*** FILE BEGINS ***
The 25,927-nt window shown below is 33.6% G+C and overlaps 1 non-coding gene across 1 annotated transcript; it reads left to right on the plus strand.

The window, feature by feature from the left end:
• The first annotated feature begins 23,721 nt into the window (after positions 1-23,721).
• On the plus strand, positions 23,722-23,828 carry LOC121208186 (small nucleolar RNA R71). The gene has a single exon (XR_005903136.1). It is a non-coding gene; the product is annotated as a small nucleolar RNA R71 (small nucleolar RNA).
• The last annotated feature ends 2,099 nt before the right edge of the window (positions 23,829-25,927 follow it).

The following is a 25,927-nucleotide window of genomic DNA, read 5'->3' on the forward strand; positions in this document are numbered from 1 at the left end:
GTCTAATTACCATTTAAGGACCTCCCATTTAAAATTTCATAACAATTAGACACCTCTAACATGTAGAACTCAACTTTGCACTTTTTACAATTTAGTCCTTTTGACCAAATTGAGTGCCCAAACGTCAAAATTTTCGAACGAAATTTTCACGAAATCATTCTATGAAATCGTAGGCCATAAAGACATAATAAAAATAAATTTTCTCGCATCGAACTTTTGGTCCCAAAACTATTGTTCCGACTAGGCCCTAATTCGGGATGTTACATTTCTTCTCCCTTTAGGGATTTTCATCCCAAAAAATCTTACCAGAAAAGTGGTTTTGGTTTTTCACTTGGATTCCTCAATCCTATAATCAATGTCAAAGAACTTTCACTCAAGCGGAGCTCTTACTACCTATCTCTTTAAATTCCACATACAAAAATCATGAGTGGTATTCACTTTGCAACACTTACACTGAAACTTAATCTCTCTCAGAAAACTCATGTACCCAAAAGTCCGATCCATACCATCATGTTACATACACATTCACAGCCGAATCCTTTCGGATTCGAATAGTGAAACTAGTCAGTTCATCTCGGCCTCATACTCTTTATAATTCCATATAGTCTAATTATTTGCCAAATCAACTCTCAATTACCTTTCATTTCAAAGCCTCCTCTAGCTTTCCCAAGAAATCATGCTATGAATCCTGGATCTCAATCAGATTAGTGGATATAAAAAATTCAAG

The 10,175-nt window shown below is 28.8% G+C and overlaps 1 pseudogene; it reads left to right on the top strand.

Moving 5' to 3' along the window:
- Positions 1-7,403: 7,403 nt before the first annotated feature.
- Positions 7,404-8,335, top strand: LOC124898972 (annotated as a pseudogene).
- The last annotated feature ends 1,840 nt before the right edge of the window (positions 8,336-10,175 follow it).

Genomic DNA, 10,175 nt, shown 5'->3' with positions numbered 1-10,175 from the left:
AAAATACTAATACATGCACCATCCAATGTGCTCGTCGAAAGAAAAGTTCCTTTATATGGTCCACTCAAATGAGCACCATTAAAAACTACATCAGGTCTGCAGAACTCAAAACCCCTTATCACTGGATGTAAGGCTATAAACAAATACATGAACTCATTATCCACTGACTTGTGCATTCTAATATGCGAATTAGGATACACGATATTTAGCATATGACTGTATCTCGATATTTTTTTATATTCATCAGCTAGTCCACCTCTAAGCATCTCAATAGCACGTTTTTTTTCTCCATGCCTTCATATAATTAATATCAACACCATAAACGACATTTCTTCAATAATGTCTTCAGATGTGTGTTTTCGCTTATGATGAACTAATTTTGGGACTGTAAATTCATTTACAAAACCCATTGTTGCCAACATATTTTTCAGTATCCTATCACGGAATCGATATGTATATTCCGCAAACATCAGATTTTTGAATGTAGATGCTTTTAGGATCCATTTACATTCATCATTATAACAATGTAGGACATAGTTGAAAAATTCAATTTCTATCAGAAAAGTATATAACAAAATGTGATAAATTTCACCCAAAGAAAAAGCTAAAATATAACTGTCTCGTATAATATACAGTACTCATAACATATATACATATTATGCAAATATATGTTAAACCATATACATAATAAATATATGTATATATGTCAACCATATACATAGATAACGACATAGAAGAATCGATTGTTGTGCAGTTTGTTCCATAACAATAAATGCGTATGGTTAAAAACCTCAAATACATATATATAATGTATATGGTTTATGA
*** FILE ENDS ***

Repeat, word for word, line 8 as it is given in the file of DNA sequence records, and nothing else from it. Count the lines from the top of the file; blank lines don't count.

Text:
The 10,175-nt window shown below is 28.8% G+C and overlaps 1 pseudogene; it reads left to right on the top strand.